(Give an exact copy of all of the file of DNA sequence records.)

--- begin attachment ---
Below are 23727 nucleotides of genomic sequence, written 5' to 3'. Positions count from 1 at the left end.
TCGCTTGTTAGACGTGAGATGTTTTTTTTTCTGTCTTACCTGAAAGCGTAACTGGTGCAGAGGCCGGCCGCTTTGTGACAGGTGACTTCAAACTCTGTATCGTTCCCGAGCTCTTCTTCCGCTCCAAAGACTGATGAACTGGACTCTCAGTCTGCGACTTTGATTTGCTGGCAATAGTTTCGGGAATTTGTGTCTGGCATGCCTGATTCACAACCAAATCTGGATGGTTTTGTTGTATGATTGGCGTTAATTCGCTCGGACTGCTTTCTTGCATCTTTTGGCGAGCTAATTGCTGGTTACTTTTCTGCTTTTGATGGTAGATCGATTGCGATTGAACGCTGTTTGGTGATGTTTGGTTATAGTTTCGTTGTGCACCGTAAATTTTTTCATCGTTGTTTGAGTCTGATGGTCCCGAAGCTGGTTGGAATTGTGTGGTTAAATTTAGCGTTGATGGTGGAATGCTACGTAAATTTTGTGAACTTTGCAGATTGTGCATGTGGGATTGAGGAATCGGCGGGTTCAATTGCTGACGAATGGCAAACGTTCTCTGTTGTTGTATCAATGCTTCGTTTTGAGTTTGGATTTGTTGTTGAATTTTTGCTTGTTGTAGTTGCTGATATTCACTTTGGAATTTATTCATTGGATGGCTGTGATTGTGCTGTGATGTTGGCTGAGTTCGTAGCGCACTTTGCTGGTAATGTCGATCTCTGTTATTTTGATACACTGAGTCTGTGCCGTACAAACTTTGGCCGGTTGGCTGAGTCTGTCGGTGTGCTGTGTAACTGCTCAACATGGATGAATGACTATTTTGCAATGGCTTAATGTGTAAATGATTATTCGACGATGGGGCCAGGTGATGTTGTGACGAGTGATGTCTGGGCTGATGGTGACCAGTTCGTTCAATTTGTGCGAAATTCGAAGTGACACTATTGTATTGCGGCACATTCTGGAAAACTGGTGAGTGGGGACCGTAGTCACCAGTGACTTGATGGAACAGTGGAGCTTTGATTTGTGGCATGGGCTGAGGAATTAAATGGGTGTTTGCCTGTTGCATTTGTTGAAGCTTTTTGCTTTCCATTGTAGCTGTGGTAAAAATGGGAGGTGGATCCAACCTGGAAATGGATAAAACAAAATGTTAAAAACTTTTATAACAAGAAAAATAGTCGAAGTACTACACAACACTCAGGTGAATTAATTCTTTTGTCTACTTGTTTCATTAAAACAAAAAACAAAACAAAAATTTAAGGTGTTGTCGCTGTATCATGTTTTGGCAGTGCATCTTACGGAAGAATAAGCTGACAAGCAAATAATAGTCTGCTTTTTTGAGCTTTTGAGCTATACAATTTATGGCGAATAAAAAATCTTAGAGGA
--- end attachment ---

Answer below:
Below are 23727 nucleotides of genomic sequence, written 5' to 3'. Positions count from 1 at the left end.
TCGCTTGTTAGACGTGAGATGTTTTTTTTTCTGTCTTACCTGAAAGCGTAACTGGTGCAGAGGCCGGCCGCTTTGTGACAGGTGACTTCAAACTCTGTATCGTTCCCGAGCTCTTCTTCCGCTCCAAAGACTGATGAACTGGACTCTCAGTCTGCGACTTTGATTTGCTGGCAATAGTTTCGGGAATTTGTGTCTGGCATGCCTGATTCACAACCAAATCTGGATGGTTTTGTTGTATGATTGGCGTTAATTCGCTCGGACTGCTTTCTTGCATCTTTTGGCGAGCTAATTGCTGGTTACTTTTCTGCTTTTGATGGTAGATCGATTGCGATTGAACGCTGTTTGGTGATGTTTGGTTATAGTTTCGTTGTGCACCGTAAATTTTTTCATCGTTGTTTGAGTCTGATGGTCCCGAAGCTGGTTGGAATTGTGTGGTTAAATTTAGCGTTGATGGTGGAATGCTACGTAAATTTTGTGAACTTTGCAGATTGTGCATGTGGGATTGAGGAATCGGCGGGTTCAATTGCTGACGAATGGCAAACGTTCTCTGTTGTTGTATCAATGCTTCGTTTTGAGTTTGGATTTGTTGTTGAATTTTTGCTTGTTGTAGTTGCTGATATTCACTTTGGAATTTATTCATTGGATGGCTGTGATTGTGCTGTGATGTTGGCTGAGTTCGTAGCGCACTTTGCTGGTAATGTCGATCTCTGTTATTTTGATACACTGAGTCTGTGCCGTACAAACTTTGGCCGGTTGGCTGAGTCTGTCGGTGTGCTGTGTAACTGCTCAACATGGATGAATGACTATTTTGCAATGGCTTAATGTGTAAATGATTATTCGACGATGGGGCCAGGTGATGTTGTGACGAGTGATGTCTGGGCTGATGGTGACCAGTTCGTTCAATTTGTGCGAAATTCGAAGTGACACTATTGTATTGCGGCACATTCTGGAAAACTGGTGAGTGGGGACCGTAGTCACCAGTGACTTGATGGAACAGTGGAGCTTTGATTTGTGGCATGGGCTGAGGAATTAAATGGGTGTTTGCCTGTTGCATTTGTTGAAGCTTTTTGCTTTCCATTGTAGCTGTGGTAAAAATGGGAGGTGGATCCAACCTGGAAATGGATAAAACAAAATGTTAAAAACTTTTATAACAAGAAAAATAGTCGAAGTACTACACAACACTCAGGTGAATTAATTCTTTTGTCTACTTGTTTCATTAAAACAAAAAACAAAACAAAAATTTAAGGTGTTGTCGCTGTATCATGTTTTGGCAGTGCATCTTACGGAAGAATAAGCTGACAAGCAAATAATAGTCTGCTTTTTTGAGCTTTTGAGCTATACAATTTATGGCGAATAAAAAATCTTAGAGGA